The penultimate blog in the Shakespeare in 100 objects series by Richard Hemming who is an AHRC doctoral researcher in History at the University of Birmingham.
‘Up, up, and see
The great doom’s image. Malcolm, Banquo,
As from your graves rise up, and walk like sprites
To countenance this horror.’
Macduff, Macbeth Act 2, Scene 3, 76-79
Death is an inevitable part of the human life-cycle that has led all cultures to contemplate their ultimate fate. Medieval Christians understood their destiny, following death, within a clearly defined framework related to biblical concepts of judgment, salvation and damnation. This nineteenth-century print is based on a drawing of a late-fifteenth century wall painting that once adorned the chancel arch in Stratford-upon-Avon’s Guild Chapel. The painting was recorded by English antiquarian, Thomas Fisher, following its rediscovery during restoration work in 1804. The scene would have been familiar to medieval Christians: Christ is enthroned at the centre of the image, in judgment of the souls that are rising from their earthly tombs. To His right are the saved, entering the kingdom of heaven; and to His left is a much more chaotic arrangement of various fiends ferociously delivering the damned into the gruesome mouth of hell. The image depicts the Day of Judgment, or ‘Doom’, as described in the Book of Revelation (20:11-15). It was among the most commonly depicted scenes in medieval parish churches, providing a vivid reminder of the desperate fate awaiting the damned, and to prompt the viewer to reflect on their performance as a Christian in preparation for the inevitable Day of Judgement.
Before the Reformation, church walls were adorned with paintings, stained glass, carvings and alabasters, providing ordinary people with a point of reference to inform their visualisations of the Christian message. Reformers sought to purify worship through the removal of such visual and material aides. In 1563, John Shakespeare, as chamberlain of Stratford-upon-Avon, supervised the “defacing” of images in the Guild Chapel, removing all traces of the scene depicted in the print.
It would be wrong, however, to view this kind of Reformation iconoclasm as an abrupt and complete spurning of traditional visual piety. While certain images were removed, like the painting in the Guild Chapel, many remained, and many more were recreated in different contexts, formats and media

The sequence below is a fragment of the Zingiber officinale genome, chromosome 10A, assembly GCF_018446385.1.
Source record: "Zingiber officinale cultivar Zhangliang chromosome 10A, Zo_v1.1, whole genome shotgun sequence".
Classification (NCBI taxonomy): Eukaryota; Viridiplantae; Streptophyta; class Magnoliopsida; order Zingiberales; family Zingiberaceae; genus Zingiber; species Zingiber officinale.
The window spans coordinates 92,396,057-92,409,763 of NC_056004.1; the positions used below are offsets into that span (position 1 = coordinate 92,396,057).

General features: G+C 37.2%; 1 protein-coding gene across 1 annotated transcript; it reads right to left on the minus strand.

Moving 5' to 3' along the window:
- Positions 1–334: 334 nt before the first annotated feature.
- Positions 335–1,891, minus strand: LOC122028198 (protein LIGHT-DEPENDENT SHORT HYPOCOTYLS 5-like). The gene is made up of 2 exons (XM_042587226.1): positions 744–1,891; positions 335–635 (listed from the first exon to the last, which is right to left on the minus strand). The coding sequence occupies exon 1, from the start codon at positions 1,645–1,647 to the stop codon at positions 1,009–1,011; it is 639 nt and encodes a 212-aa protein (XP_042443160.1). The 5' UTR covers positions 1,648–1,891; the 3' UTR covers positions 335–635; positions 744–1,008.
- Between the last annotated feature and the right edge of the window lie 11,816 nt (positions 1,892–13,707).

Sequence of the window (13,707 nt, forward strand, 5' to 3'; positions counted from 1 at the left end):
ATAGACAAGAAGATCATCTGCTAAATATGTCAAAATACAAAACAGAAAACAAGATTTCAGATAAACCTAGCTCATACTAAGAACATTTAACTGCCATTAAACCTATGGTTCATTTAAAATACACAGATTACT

The title page to John Foxe’s Actes and Monuments (popularly known as the Book of Martyrs), for example, depicts a scene that is very similar to the one that was covered up by John Shakespeare in the Guild Chapel, and was published in that very same year.  Christ presides at the top the page, situated centrally. To His right are the saved, destined for heaven; and to His left are the damned, being assisted in their journey to hell by hideous devils. Perhaps unsurprisingly given the pro-Protestant nature of the publication, below the damned on Foxe’s title page, there is a depiction of the Catholic Eucharist, showing the pageantry and excessive materiality of Roman Catholic ritual and piety. There is also a small devil depicted between the frames of the two images. The arrangement leaves no room for doubt as to the associations of hell and Antichrist with Catholicism. The image follows the familiar organisation of the Doom as depicted in the drawing of the Guild chapel painting, but reworked to reflect the polemical and political message of Foxe’s anti-Catholic tome. Here, the binary alignment of the saved against the damned in traditional scenes of Judgement is emphasised in confessional terms: the saved are clearly Protestant, and the damned are Catholic.
William Shakespeare was born in 1564, the year following the whitewashing of the Doom painting in the Guild Chapel. While he could never have experienced the vibrant and extravagant wall decoration that would have been familiar to his parents, his familiarity with the scene’s key attributes and format is clear in a number of his works, and particularly explicit in the quotation above. ‘As from your graves rise up, and walk like sprites’: although typical of many church Dooms, Shakespeare could have been describing the scene in the chapel that his father had covered the year before he was born. His reference to the ‘great doom’ was informed by what he read and heard, but also by his encounters with visual representations of the concept, many of which were created during his lifetime and would have utilised the visual vocabulary established by earlier depictions, such as those detailed in this printed record of the Guild’s painted Doom.
 This was just one of several prints of drawings recording a wider scheme of imagery in the Chapel. A fascinating online article outlines an extensive research project in which historical archaeologists at the University of York digitally restored the paintings at the Chapel.
 John Foxe, Actes and monuments of these latter and perillous dayes touching matters of the Church, wherein ar comprehended and decribed the great persecutions [and] horrible troubles, that have bene wrought and practised by the Romishe prelates, speciallye in this realme of England and Scotlande, from the yeare of our Lorde a thousande, unto the tyme nowe present (London, 1563).